(More posts coming soon.)

About susanbriscoe

English teacher, writer
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16 Responses to April Update

  1. You’re beautiful.

    Liked by 1 person

  2. Michele Elkins-Hoffman says:

    No words, only a profound sense of your incredible will and grace. Prayers for you sweet lady. (Have you tried any cannabis or hemp? Very helpful and proven to shrink tumors.)

    Liked by 1 person

  3. Suze says:

    I understand about the feeling anti-social..it is difficult enough dealing with people when you feel 100%…add to the feeling poorly physically and having to deal with people who say (inevitably) the wrong thing and you have a recipe for depression. It probably doesn’t help, but you are such an inspiration to us who read your words and feel your frustration, fear, anger, or pain……..you do everyone such an incredible service with your words, helping us all to understand the disease and how if affects someone.

    Liked by 2 people

    • susanbriscoe says:

      I am blessed in that I do enjoy my visitors when I have them: they must be very wise as they rarely say the wrong thing! But you’re right in that when I’m not feeling well I prefer to be alone or just with those closest to me. Sending love and peace to you!

      Liked by 1 person

  4. I hope you can feel the sun on your face soon.

    Liked by 1 person

  5. Cate says:

    Please be gentle with your tendency toward reclusiveness, which is not necessarily a pathology. You are becoming a different “you” throughout this process; maybe this is one expression of that fluidity at this moment.

    Liked by 1 person

  6. I love to hear how you’re doing, Susan, even if it’s dull! I’m glad to not be alone in feeling that way. Best wishes.

    Liked by 1 person

  7. Perpetua says:

    Gosh, I wish I can give you a hug all the way from Vancouver. I can empathize what you are currently going through. My aunt’s cancer came back and going to the regiment of chemo as well. My neighbor received a treatment by injection instead of chemo. Have you heard of this? You and your partner’s sense of human are intact coupled with Casper the friendly ghost. All my prayers and best wishes, Susan. Perpetua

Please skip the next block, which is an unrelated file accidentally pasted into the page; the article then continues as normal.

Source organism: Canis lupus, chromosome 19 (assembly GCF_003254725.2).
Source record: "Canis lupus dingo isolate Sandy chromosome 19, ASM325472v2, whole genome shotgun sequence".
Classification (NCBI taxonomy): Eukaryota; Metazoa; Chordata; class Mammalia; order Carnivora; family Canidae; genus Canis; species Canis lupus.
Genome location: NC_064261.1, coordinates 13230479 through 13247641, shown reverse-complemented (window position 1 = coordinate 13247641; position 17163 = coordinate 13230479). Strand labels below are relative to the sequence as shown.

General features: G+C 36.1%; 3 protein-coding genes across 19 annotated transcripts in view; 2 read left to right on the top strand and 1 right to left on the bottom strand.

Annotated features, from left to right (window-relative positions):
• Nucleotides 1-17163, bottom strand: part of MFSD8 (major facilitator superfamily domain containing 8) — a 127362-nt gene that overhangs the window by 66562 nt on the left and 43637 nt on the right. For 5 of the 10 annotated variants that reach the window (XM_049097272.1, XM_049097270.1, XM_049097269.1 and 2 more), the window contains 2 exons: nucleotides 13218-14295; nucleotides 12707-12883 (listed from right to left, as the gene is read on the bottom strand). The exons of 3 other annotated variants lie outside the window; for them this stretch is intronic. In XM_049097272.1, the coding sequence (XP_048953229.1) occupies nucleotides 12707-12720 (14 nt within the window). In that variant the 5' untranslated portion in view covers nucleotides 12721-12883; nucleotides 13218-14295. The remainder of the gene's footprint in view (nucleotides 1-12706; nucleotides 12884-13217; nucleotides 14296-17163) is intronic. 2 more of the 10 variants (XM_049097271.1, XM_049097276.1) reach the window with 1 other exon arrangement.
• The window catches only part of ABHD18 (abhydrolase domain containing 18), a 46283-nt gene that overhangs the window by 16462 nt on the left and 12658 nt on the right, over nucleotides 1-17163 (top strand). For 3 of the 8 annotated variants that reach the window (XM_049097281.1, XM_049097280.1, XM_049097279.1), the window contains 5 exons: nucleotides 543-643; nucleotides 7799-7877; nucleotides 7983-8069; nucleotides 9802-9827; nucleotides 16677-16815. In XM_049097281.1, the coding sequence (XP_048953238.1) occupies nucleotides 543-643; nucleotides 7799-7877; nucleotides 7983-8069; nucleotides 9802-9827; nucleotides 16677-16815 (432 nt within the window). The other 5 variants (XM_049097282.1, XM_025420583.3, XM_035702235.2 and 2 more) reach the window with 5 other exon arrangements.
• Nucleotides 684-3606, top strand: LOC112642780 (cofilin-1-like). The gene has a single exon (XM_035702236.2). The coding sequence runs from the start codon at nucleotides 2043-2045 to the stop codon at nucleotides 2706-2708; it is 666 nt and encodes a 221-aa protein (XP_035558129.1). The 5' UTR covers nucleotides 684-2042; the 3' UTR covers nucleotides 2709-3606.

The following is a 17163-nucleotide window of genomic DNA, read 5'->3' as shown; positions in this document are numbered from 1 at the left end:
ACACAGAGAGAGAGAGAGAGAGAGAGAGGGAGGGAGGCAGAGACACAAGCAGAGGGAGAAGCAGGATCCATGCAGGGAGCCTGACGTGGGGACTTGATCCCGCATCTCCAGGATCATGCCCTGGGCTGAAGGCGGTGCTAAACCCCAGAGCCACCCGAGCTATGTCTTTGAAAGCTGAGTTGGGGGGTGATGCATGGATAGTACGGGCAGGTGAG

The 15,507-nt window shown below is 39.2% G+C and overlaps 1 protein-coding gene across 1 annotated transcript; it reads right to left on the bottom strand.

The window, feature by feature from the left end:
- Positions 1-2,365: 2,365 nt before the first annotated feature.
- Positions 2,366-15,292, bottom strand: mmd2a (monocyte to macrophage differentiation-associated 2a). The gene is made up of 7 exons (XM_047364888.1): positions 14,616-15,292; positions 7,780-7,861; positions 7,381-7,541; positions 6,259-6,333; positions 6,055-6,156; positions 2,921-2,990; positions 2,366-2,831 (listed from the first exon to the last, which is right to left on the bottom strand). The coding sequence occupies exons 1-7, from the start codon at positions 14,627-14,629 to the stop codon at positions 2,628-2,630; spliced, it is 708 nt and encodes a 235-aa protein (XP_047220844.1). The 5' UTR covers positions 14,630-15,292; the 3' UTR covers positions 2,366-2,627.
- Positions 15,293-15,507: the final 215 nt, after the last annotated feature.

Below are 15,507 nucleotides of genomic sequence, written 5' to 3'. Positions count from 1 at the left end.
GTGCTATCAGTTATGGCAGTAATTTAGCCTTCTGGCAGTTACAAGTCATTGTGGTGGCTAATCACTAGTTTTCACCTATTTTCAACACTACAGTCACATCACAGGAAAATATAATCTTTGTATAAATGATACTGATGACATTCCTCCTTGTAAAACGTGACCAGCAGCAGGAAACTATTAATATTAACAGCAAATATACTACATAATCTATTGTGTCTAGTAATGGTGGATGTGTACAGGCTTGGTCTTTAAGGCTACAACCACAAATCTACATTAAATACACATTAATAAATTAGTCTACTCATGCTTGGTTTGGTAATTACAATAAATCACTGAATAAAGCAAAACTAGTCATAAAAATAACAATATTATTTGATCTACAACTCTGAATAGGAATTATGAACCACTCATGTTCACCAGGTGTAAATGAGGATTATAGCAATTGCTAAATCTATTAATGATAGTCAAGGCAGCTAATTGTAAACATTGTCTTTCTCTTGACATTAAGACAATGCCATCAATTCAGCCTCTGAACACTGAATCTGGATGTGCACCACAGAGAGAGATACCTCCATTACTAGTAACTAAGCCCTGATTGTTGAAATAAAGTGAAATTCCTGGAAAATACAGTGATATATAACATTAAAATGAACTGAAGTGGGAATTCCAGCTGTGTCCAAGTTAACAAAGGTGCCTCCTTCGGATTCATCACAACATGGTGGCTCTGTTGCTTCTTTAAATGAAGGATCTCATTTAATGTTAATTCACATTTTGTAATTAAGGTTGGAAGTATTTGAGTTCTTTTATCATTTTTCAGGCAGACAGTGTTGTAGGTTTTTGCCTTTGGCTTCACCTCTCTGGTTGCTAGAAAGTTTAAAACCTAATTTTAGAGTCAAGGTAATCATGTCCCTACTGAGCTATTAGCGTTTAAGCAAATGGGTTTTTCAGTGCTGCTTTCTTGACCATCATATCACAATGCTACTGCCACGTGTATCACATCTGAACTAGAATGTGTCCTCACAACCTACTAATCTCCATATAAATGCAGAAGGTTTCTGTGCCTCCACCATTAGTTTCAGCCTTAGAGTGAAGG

Liked by 1 person

  8. lorrainebriscoe says:

    You made me laugh with your comparison to Casper. A dull person never would have thought of that nor have been able to laugh at themself 🙂

    Liked by 2 people

    • Susan says:

      I am with you Lorraine…….who doesn’t (didn’t) love Casper the ghost!!! And who doesn’t smile when you see his “cheeky” face. Thanks for this blog update because I have been wondering – be who you want to be each and everyday – you deserve that!


  9. curioussteph says:

    Sounds as though you are holding your own Susan, and feeling okay, whilst also dealing with treatment and it’s effects. Take the space you need to care for yourself. Sounds as though you are making wise choices and trusting yourself. And I’ve never met anyone who was happy about their chipmunk cheeks. This illness stuff is humbling.

    Liked by 2 people

  10. kuwejahe says:

    Dear, Mrs. Briscoe. I feel really lucky to stumble upon your writings, and it moves me to make a writing about you! Here it is: https://kuwejahe.wordpress.com/2018/04/09/i-stalk-you/ I hope you like it 😀

    Liked by 1 person

  11. Stumbled across this tonight. Really, really thinking of you. Your writing is special.

    Liked by 1 person